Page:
First group of Russian tourists lands in Antalya after Turkey’s apology over downed war plane

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A passenger plane carrying 189 people landed on Saturday in an airport in the province of Antalya, a popular Turkish tourist attraction, following the end of a months-long crisis between the two countries caused by Turkey’s downing of a Russian war jet near the Syrian border in late 2015.

The Moscow-Antalya flight of the Rossiya Airlines arrived in Antalya at 10:30 a.m. becoming the first such flight in the recent months. The Russian tourists were welcomed by Antalya Airport Manager Mehmet Yavuz, Directorate of State Airports Management (DHMİ) head Osman Serdar and ICF Airports Antalya Airport administrators.

The relations between Russia and Turkey had been strained since Nov. 24, 2015, when a Russian fighter jet was shot down by Turkish military aircraft near Turkey’s border with Syria. Russia imposed a number of sanctions on Turkey in response to the incident. Last week, Erdoğan apologized to Putin in a letter.

Following the downing of the Russian war plane, two contradicting official statements came from the two countries. According to Putin, the Su-24 was struck by air-to-air missiles fired by Turkish F-16s as it was flying over Syrian territory. However, the Turkish government claimed that the Russian plane violated Turkish airspace and it was engaged after being warned.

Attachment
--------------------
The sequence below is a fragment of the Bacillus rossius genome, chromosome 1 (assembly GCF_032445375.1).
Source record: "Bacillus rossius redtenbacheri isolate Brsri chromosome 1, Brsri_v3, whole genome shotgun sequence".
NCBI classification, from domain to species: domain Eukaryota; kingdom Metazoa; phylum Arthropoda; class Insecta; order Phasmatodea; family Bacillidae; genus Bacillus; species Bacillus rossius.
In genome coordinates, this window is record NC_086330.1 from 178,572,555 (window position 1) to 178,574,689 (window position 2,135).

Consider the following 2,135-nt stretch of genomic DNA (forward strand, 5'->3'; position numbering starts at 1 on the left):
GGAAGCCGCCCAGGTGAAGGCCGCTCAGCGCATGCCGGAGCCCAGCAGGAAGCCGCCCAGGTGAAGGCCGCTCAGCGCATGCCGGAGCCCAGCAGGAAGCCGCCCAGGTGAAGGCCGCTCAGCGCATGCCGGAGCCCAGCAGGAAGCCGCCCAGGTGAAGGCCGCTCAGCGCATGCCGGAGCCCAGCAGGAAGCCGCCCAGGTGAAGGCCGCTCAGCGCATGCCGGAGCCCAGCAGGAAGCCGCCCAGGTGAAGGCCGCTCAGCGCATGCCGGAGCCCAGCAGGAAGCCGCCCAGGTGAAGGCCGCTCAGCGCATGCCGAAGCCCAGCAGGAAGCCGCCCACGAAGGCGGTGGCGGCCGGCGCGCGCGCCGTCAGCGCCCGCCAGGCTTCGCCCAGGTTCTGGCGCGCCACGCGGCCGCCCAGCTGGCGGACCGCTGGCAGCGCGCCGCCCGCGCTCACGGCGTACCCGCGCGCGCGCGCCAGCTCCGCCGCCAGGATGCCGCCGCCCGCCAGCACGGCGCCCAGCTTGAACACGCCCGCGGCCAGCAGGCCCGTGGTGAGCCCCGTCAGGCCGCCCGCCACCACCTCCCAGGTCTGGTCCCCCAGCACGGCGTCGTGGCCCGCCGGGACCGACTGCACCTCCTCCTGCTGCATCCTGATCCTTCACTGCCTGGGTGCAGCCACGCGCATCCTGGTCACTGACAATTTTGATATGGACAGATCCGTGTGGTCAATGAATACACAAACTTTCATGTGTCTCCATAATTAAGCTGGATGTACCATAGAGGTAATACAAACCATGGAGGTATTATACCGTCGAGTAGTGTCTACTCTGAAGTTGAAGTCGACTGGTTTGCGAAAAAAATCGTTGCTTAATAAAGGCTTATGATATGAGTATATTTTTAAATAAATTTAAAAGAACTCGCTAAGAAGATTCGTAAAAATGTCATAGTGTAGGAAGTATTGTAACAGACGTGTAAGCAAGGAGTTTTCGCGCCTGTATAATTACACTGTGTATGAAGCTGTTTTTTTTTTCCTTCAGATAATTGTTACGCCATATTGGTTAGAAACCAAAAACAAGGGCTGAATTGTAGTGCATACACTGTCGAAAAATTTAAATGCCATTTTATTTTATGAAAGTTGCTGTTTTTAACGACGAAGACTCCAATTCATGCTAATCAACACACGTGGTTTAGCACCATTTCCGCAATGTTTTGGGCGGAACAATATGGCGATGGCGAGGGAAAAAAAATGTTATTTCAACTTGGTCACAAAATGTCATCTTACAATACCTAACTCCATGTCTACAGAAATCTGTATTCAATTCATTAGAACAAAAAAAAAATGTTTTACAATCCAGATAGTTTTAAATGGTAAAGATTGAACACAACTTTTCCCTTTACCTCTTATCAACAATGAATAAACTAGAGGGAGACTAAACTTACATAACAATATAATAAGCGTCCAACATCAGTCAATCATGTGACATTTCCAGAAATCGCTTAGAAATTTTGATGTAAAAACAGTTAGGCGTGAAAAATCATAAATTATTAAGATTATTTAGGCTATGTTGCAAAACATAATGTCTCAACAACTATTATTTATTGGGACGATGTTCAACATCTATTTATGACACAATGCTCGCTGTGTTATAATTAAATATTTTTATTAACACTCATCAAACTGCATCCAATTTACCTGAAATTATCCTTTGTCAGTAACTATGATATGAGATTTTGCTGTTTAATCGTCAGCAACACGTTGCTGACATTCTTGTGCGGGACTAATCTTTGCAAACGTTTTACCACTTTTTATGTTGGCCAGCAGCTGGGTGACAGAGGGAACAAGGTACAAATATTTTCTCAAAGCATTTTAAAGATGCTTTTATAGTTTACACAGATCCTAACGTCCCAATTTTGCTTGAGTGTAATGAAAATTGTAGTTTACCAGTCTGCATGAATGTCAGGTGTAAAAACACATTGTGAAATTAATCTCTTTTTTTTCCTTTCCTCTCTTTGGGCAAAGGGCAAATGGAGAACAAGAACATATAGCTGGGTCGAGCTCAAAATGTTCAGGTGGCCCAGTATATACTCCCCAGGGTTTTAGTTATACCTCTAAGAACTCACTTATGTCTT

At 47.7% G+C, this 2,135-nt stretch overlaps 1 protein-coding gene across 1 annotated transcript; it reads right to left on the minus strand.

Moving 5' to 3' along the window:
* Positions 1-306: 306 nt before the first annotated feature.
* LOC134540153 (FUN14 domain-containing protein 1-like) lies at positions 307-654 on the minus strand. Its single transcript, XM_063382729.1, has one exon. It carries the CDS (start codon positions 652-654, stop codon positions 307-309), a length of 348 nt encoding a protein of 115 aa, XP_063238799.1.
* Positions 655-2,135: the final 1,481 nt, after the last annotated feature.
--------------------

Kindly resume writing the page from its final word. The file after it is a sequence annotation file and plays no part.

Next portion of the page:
The pilot of the downed Russian plane was shot dead as he descended with parachute after surviving the crash. The pilot was later identified as Lieutenant Colonel Oleg Peshkov by Russian authorities.

Alparslan Çelik, a Turkish ultra-nationalist, claimed that his group killed the Russian pilot. Çelik was reportedly fighting in the ranks of Turkmen groups in Syria.

In December 2015, Moscow demanded Çelik’s arrest and extradition to Russia. A Turkish court in the western province of Izmir ruled for arrest of Çelik in late March. The Turkish court dropped charges against Çelik on May 10.

Another criminal investigation was later launched against Çelik on charges of “possessing war weapon,” however, he was released pending trial along with six others on Monday with a travel ban to abroad.

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